Texas Comptroller of Public Accounts    STAR System


8709E1161A04



STATE SALES AND USE TAX
SECURITY SERVICES
Rule 3.333


The Comptroller of Public Accounts adopts on an emergency basis new Rule 3.333 
concerning Security Services. During the last special session of the 
legislature, security services were added to Chapter 151 of the Tax Code upon 
which sales tax must be collected. Since the change in the Tax Code becomes 
effective October 1, 1987, the emergency rule is needed so that persons engaged 
in this activity will be aware of their sales tax responsibilities.

This new section is adopted on an emergency basis under Texas Tax Code, Section 
111.002, which provides that the Comptroller may prescribe, adopt, and enforce 
rules relating to the administration and enforcement of the provisions of Title 
2 of the Tax Code.

Rule 3.333. Security Services. (Texas Tax Code Section 151.0075, Section 
151.0101).

(a) Security services means any service for which a license is required under 
Section 13, Private Investigators and Private Security Agencies Act, Texas 
Civil Statutes, Article 4413 (29bb), and includes any services provided within 
the scope of the required license as an investigations company, guard company, 
alarm systems company, armored car company, courier company, guard dog company, 
security services contractor, private security officer, detective service, or 
private investigator.

(b) All providers of security services must obtain a Texas sales and use tax 
permit and collect tax on the total amount charged for security services, or 
accept a properly completed resale or exemption certificate in lieu of 
collecting tax. See Section 3.285 of this title (relating to Resale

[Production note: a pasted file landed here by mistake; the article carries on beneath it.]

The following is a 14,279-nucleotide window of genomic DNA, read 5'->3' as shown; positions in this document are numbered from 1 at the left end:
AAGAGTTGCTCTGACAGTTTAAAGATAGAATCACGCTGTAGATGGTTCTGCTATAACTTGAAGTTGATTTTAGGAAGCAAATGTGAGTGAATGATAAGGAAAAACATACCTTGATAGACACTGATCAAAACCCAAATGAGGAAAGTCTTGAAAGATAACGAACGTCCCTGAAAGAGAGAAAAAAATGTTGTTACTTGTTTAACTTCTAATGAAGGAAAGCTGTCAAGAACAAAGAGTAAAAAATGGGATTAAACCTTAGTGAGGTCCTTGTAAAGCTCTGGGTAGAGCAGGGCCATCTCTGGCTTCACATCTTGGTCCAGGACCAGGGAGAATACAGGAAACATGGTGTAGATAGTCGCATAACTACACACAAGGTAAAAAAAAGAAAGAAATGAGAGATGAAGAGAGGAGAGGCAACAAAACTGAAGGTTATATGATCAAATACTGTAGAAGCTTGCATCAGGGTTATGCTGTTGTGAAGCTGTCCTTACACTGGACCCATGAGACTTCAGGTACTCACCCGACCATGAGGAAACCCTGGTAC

Certificate; Sales for Resale) and Section 3.287 of this title (relating to 
Exemption Certificates).

(c) Security services performed by an employee for his employer in the regular 
course of business, within the scope of the employee's duties, and for which 
the employee is paid his regular wages or salary are not taxable.

(d) Charges for guarding or providing surveillance or security to property or 
persons located in Texas are subject to Texas tax. Detective and investigative 
services of persons located in Texas are subject to Texas tax, provided, 
however, that investigation of corporate locations or premises located outside 
Texas are not taxable. Armored car and courier services are subject to tax if 
the property is delivered in Texas.

(e) If courier services originate in another state and sales tax is legally 
paid on that service in the other state, credit against the Texas tax will be 
allowed.

(f) Providers of security services may issue a resale certificate in lieu of 
tax to suppliers of tangible personal property only if care, custody, and 
control of the tangible personal property is transferred to the customer. A 
resale certificate may be issued for a service if the buyer intends to transfer 
the service as an integral part of taxable services. A service will be 
considered an integral part of a taxable service if the service purchased is 
essential to the performance of the taxable service and without which the 
taxable service could not be rendered. A resale certificate may be issued for a 
taxable service if the buyer intends to incorporate the service into tangible 
personal property which will be resold. If the entire service is not 
incorporated into the tangible personal property, it will be presumed the 
service is subject to tax and the service will only be exempt to the extent the 
buyer can establish the portion of the service actually incorporated into the 
tangible personal property. If the buyer does not intend to incorporate the 
entire service into the tangible personal property, no resale certificate may 
be issued, but credit may be claimed at the time of the sale of the tangible 
personal property to the extent the service was actually incorporated into the 
tangible personal property.

(g) Where nontaxable unrelated services ad taxable services are sold or 
purchased for a single charge, the total charge is presumed to be taxable. The 
presumption may be overcome by the seller at the time the transaction occurs by 
separately stating to the customer a reasonable charge for the taxable 
services. The service provider's books must support the apportionment between